I had to reply that I don't do miracle cures, nor do I sell snake oil.


Propolis soap

A violin restorer has contacted me looking for raw propolis to use as a ground for violins. Apparently, the story goes something like this:

Back in the days of the old master violin makers, 1550–1730, people who kept bees didn't have the hives we have today. They kept their bees in skeps, baskets woven of straw. Each year, in preparation for the honey run, the beekeeper would clean the hive by leaching it in lye, the result of leaching wood ashes with water. (Today we scrape the propolis from the hive.) The lye would digest the propolis making the hive ready for the bees. This digesting process created a liquid soap from the propolis. It is my belief that this liquid soap was the source of the mysterious ground the violin makers used as an undercoat.
The author gives a recipe for propolis soap and its application here.


Dismal June

Wimbledon fortnight has begun, so the weather is grim. My bees are ready to go, with the main nectar flow expected to end about mid-July. But the weather is not good, so nothing is happening .... yet.


Tuesday, June 19, 2007

Reliable CCD statistics?

It seems that we are getting closer to the truth about CCD losses in the USA over the past year.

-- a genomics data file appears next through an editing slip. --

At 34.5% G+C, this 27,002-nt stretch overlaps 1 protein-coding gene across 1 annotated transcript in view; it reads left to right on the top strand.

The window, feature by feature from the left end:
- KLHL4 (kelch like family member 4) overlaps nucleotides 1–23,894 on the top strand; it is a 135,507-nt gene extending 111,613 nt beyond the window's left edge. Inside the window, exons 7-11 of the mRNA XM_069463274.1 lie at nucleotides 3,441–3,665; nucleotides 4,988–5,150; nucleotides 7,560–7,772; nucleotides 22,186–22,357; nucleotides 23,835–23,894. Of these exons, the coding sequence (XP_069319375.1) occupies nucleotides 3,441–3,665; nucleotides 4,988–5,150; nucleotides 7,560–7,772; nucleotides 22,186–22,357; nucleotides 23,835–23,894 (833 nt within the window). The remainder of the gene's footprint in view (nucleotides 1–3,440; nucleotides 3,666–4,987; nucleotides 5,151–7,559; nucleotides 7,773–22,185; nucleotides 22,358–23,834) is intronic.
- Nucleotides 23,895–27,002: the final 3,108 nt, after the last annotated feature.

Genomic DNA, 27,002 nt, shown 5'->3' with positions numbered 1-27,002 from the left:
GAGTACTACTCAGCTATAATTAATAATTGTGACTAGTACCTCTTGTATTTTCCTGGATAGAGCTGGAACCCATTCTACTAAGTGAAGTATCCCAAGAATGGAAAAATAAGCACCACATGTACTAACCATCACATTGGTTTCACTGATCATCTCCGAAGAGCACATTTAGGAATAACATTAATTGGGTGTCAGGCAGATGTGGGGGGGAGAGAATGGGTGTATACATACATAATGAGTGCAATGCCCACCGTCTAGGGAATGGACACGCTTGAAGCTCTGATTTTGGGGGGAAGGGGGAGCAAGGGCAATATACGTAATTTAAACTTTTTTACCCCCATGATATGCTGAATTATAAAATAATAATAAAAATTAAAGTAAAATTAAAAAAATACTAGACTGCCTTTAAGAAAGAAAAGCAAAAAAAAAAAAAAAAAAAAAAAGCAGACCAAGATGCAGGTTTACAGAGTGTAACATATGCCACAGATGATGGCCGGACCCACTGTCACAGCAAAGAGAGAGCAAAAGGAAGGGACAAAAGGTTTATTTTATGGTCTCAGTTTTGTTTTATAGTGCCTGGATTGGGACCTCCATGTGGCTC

A survey by the Apiary Inspectors of America estimates that between 651,000 and 875,000 of the nation's 2.4 million honeybee colonies were lost over last winter. While most losses were from known causes, over one fourth were attributed to CCD.
So it seems that the figure might be 8-10% of the total population.

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Jagger's dagger

If you are of a gentle or prudish disposition, you may wish to avoid this one:

Apparently Mick Jagger has tried lengthening a certain part of his anatomy (clue: not his tongue) by covering it with bees:
“It involved putting bamboo over the male member and filling it with stinger bees so the member attained the size of the bamboo,” said (Fitzcarraldo film director) Julien Temple. “Mick spent months in the jungle in Peru. He was going mad out there I think.”
I have no information as to whether he got no satisfaction.


Monday, June 18, 2007

Bee sniffer dog

A Southampton University (UK) postgraduate student is using a sniffer dog to find bumblebee nests. His supervisor says that finding nests has always been a very tricky part of the research, but he thought that perhaps foxes and badgers, bumblebee predators, found their prey by sniffing. It seems that he could be right as Quinn, a springer spaniel is doing a good job. (Report on BBC Countryfile.)


Friday, June 15, 2007

Vintage film

How would you deal with 700 prime swarms a year?

Here's a brilliant video from a heather skep apiary in Lower Saxony, Germany. It's a huge skep apiary and the date of the filming is unclear but may be 1979.

I've never seen their technique for catching swarms -- essentially a huge sock attached to the skep entrance. The most interesting part starts at about 3 mins 30 sec; the total video is just over 12 minutes long. Lots to marvel at, including the woody English tones of the narrator.